On the Bookshelf: Spring 2018

Bookcover for Technically Together

Technically Together
Taylor Dotson ’15 • MIT Press, 2017

In his book Technically Together: Reconstructing Community in a Networked World, the author examines a range of systems, organizations, and infrastructures—from suburban sprawl and smartphones to energy grids and “cry-it-out” sleep training for infants—and considers whether they contribute to the atomization of social life or to togetherness and community vibrancy. He argues that technology could support multifaceted communities if citizens stopped accepting the technological status quo and instead demanded more from their ever-present devices.

Taylor Dotson, Ph.D. ’15, is assistant professor of social science at the New Mexico Institute of Mining and Technology.

Book cover of Biomedical Mass Transport and Chemical Reaction

Biomedical Mass Transport and Chemical Reaction
Gerald Saidel ’60 et al. • Wiley, 2016

Biomedical Mass Transport and Chemical Reaction is intended for advanced undergraduates and graduate students, especially in chemical and in biomedical engineering. A major objective of this textbook is to integrate engineering principles with relevant biomedical applications at the cellular, tissue, organ, and whole-body levels. With this book, students learn step-by-step how to develop models and analyses associated with state-of-the-art medical diagnostics and therapeutics.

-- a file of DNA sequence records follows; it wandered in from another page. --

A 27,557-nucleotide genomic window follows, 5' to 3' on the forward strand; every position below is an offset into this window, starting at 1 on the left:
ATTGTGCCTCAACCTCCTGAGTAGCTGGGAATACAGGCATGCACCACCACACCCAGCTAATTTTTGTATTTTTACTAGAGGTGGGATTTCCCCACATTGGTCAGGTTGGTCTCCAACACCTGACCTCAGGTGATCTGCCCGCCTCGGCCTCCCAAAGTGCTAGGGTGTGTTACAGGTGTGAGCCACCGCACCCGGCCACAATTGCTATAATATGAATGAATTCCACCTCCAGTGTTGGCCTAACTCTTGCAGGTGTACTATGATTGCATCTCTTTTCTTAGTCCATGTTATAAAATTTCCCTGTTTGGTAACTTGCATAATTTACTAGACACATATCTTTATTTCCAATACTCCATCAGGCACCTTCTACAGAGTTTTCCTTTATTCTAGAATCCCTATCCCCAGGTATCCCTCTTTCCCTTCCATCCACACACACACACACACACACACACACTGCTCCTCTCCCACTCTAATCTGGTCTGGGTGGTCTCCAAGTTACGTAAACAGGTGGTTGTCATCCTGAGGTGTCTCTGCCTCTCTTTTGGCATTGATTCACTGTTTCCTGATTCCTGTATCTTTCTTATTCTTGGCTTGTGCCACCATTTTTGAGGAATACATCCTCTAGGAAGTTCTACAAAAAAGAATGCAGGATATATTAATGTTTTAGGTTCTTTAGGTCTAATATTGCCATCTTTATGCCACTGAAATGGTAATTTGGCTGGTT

Gerald M. Saidel ’60, Ph.D., is a biomedical engineering professor at Case Western Reserve University.

Book cover of Pediatric Emergency Medicine

Pediatric Emergency Medicine
Shellie Asher ’96 et al. • Cambridge University Press, 2018

Pediatric patients are a unique subset of emergency patients, making up about one-quarter of all emergency department visits. Textbooks regarding the care of pediatric patients are almost universally organized by organ system, which does not facilitate an efficient diagnosis. Taking a case-based approach, this book is arranged by chief complaint, using real patient scenarios to help the reader work through the inductive and deductive reasoning needed to assess, evaluate, treat, and disposition pediatric patients with urgent complaints.

Shellie Asher ’96, M.D., is assistant dean for graduate medical education at Albany Medical Center.